four-and-half-stars
Bookmarks Issue: 
16-May-June-2005
By: 
David B.
user_rating: 
0

A-EpilepticEpileptic, the most recently acclaimed European graphic novel and winner of the French national cartooning award "Alph’Art," has finally appeared in English in entirety. This graphic novel-memoir traces, back and forth over 30 years, David B.’s (the pseudonym of Pierre-François Beauchard) awakening as an artist as his older brother, Jean-Christophe, descends into epileptic madness. Against the backdrop of 1960s and 1970s French culture and history, David B. recounts a childhood haunted by demonic chaos as his brother’s quality of life deteriorated and their parents embraced one supposed cure after another, from acupuncture to macrobiotic diets. David B.’s melding of fact and fiction, magnified by his spare visual representations of his warring world, portray the psychological depth of his struggle to accept his brother’s illness and find himself.
Pantheon. 361 pages. $25. ISBN: 0375423184

Houston Chronicle 5 of 5 Stars
"If there are two archetypal stories—man goes on a journey and stranger comes to town—Epileptic effectively incorporates both. … It is a vision fully realized, a story beautifully structured and compellingly human. The experience of reading it cannot be properly re-created or even suggested." Andrew Dansby

Rocky Mountain News 4.5 of 5 Stars
"Epileptic is inevitably compared to Art Spiegelman’s groundbreaking Maus and Marjane Satrapi’s Persepolis. … David B. takes the genre one step further, infusing his illustrations with greater detail and heightening the sense of madness of his travails." Rodney Price

San Francisco Chronicle 4.5 of 5 Stars
"His dark pen and ink drawings reflect such diverse influences as pre-Columbian art, 19th century woodcuts, surrealism and Gothic carvings and illuminations. … The stylized [dragon representing Jean-Christophe’s epilepsy] recalls the chimeras that emerge from the scrollwork surrounding illuminated capitals in medieval manuscripts or that lurk amid the stone tracery on cathedral facades." Charles Solomon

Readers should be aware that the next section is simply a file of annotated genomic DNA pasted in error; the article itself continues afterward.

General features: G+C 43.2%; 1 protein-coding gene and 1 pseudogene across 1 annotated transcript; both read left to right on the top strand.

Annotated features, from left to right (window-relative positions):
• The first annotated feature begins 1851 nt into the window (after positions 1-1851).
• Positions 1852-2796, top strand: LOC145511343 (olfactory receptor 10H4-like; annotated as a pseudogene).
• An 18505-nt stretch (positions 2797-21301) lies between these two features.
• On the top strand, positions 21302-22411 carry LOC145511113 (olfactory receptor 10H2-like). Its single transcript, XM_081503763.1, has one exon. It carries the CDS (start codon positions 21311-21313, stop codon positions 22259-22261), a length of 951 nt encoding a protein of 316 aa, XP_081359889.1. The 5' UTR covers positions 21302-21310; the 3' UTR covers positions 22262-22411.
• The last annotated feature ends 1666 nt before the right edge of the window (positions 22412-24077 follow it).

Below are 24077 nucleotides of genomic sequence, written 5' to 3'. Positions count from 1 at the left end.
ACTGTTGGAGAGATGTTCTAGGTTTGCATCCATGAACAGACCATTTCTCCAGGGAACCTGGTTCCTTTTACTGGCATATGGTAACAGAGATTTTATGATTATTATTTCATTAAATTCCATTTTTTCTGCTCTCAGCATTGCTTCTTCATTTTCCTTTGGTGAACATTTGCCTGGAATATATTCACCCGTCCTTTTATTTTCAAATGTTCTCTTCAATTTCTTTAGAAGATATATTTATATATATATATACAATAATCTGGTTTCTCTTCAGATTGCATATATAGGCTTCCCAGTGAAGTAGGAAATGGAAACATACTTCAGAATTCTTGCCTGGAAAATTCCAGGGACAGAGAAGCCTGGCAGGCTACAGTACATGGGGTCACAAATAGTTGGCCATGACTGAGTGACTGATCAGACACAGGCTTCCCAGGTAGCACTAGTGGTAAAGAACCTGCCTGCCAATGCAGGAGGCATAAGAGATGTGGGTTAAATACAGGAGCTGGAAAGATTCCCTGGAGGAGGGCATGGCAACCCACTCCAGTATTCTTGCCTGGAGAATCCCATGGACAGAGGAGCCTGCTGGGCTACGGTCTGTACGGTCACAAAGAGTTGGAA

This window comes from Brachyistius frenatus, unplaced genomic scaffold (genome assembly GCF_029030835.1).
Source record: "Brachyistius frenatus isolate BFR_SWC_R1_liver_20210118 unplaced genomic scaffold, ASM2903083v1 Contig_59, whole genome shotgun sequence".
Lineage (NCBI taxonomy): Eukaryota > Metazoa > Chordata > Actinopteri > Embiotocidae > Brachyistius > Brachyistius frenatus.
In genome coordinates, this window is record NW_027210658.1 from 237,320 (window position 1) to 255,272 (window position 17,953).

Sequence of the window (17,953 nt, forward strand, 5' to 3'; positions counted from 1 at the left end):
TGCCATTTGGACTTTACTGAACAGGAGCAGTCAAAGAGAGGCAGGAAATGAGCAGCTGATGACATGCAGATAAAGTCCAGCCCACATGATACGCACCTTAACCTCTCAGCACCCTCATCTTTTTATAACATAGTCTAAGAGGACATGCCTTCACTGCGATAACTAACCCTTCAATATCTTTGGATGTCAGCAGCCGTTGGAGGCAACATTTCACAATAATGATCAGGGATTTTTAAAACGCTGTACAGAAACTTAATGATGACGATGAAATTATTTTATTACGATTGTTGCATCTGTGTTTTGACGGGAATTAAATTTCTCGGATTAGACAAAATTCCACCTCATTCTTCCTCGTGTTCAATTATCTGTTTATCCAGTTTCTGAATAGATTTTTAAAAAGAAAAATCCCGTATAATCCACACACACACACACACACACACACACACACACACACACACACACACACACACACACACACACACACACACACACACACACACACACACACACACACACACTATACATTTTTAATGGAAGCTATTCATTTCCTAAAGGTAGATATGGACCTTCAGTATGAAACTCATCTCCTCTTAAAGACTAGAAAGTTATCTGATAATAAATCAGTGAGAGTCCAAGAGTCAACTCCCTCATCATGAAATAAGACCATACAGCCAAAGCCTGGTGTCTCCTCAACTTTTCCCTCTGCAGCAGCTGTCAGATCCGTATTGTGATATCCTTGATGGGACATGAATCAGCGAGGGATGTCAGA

Los Angeles Times 4 of 5 Stars
"... Epileptic is a true coming-of-age story that is also a memoir: a disturbingly honest story about childhood that is unable to gloss over the wars that sit, as glowering monsters, behind the Western middle class. It is a retelling of experience that exists to bear witness, not to selfishly command attention." Laurel Maury

Independent (UK) 4 of 5 Stars
"It is long, and its subject matter is as deep, dark and dense as Beauchard’s artwork, which is blocky, high-contrast and reminiscent of woodcut illustrations to the grimmest of Grimm folk-tales. The ultimate justification for Epileptic’s existence as a graphic novel is that it is nigh-on impossible to imagine it being anywhere near as effective in any other genre."
Charles Shaar Murray

NY Times Book Review 4 of 5 Stars
"In short, Epileptic constitutes something new: a graphic intellectual history. … Because it is unafraid to dwell in detail on cultural and intellectual lineage, [it] seems to be influenced as much by Gide, Foucault, Malraux and Barthes as by Spiegelman." Rick Moody

Critical Summary

David B. originally published Epileptic in Europe between 1996 and 2004 as a series of six comics, to great acclaim. Critics received this brilliant work as warmly here. Far more than a graphic novel, Epileptic intertwines family, cultural, and intellectual history in a brutally honest memoir. Compared to James Agee’s A Death in the Family and James Joyce’s A Portrait of the Artist as a Young Man, Epileptic traces the author’s relationship with his family, his sick brother, and himself, including his own obsession with his grandparents and his nation’s military involvements. The black-and-white drawings, inspired by the collages of Max Ernst, depict Jean-Christophe’s seizures in surreal, primal ways and amplify the psychological horror of the story. Epileptic, noted the Houston Chronicle, "is a different beast, bigger, broader and better than any graphic entry in recent memory." [For a recent look at the genre’s growing phenomena, see Stephen Weiner’s article on graphic novels in our Sept/Oct 2004 issue.]